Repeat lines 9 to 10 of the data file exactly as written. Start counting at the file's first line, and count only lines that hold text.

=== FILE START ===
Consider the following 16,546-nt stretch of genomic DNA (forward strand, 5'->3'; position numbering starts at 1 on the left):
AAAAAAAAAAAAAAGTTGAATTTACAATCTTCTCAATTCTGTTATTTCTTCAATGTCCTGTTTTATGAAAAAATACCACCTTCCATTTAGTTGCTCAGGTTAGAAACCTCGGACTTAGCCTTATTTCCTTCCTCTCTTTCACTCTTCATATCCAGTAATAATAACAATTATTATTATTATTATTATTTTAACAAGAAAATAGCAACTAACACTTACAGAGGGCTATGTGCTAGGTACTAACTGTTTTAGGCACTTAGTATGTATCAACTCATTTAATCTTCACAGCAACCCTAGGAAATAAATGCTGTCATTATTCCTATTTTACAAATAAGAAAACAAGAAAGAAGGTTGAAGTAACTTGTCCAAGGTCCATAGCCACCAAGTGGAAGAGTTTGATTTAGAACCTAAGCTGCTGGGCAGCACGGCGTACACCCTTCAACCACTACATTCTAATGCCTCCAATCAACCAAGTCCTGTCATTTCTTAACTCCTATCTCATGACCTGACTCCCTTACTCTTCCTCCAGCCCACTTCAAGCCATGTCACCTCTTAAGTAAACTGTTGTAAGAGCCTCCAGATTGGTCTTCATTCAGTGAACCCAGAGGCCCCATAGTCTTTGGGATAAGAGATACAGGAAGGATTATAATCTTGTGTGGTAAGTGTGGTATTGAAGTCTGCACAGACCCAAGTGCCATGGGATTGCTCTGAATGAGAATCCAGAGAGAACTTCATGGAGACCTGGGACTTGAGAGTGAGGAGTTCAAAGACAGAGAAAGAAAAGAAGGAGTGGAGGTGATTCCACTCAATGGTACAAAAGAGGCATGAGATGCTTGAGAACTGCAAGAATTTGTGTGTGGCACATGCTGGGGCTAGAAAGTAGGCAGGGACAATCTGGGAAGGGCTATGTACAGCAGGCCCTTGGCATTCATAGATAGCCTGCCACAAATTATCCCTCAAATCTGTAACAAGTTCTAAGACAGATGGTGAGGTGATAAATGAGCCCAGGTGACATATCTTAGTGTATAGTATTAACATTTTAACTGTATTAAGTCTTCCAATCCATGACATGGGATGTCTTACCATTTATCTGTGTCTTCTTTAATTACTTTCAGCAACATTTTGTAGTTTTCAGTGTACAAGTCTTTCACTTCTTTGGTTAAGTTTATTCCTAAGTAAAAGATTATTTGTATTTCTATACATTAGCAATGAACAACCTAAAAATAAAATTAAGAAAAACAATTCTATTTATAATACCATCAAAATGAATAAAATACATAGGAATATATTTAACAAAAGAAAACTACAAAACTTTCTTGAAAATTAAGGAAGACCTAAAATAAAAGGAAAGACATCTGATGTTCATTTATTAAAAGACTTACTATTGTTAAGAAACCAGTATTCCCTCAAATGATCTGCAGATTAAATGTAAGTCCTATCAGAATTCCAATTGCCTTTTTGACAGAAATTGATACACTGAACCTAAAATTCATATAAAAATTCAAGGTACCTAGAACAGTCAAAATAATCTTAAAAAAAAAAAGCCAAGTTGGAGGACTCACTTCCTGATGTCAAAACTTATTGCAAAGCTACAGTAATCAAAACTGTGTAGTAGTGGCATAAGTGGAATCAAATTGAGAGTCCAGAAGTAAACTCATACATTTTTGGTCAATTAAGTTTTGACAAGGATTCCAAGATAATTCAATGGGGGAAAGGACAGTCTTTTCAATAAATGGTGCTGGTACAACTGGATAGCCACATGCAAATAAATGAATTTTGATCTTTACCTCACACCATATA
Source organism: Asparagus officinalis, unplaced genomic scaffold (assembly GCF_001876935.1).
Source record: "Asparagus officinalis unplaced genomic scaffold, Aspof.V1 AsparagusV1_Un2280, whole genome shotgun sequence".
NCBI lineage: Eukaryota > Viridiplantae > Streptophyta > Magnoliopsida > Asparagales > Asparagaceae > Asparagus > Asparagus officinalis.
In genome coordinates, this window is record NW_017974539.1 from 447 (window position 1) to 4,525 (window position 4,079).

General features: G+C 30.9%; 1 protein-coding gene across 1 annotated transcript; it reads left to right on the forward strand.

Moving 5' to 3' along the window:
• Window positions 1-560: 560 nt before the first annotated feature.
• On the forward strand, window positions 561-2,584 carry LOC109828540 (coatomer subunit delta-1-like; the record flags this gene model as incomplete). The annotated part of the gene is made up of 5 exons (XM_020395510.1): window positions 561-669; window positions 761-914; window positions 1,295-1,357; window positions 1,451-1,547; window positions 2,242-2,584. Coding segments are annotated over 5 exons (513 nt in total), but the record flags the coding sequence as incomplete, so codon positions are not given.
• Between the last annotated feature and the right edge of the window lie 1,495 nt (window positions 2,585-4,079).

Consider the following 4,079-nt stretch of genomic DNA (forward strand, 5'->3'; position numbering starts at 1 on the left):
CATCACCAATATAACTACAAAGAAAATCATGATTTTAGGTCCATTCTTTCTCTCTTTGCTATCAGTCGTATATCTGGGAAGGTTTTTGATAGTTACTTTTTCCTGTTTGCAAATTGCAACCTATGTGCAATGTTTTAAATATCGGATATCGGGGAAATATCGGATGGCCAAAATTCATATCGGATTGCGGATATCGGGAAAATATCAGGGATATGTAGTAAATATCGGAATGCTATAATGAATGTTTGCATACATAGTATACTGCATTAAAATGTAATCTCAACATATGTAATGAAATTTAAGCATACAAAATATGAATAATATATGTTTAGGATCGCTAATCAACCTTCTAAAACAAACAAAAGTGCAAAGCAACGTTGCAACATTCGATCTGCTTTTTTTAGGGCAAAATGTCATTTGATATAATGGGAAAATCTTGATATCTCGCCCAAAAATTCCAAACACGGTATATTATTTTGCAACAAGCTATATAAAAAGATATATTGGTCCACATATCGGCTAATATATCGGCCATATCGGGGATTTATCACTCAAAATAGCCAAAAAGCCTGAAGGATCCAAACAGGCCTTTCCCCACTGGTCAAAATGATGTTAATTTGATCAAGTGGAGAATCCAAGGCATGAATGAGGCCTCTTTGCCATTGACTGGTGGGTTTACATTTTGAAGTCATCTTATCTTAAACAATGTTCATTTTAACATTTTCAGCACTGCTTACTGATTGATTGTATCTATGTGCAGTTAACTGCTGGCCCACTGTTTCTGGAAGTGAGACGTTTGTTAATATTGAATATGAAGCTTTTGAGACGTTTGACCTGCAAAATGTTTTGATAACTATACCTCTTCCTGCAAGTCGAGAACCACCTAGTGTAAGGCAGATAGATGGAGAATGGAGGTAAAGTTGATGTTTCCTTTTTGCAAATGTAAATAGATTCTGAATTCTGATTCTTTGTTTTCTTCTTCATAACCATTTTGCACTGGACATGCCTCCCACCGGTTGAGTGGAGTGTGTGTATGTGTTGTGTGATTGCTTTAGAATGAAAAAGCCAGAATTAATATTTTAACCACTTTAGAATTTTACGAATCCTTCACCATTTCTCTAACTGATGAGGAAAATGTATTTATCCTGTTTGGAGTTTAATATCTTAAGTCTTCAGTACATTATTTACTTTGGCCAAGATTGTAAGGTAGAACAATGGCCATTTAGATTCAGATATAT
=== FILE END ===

• Window positions 1-560: 560 nt before the first annotated feature.
• On the forward strand, window positions 561-2,584 carry LOC109828540 (coatomer subunit delta-1-like; the record flags this gene model as incomplete). The annotated part of the gene is made up of 5 exons (XM_020395510.1): window positions 561-669; window positions 761-914; window positions 1,295-1,357; window positions 1,451-1,547; window positions 2,242-2,584. Coding segments are annotated over 5 exons (513 nt in total), but the record flags the coding sequence as incomplete, so codon positions are not given.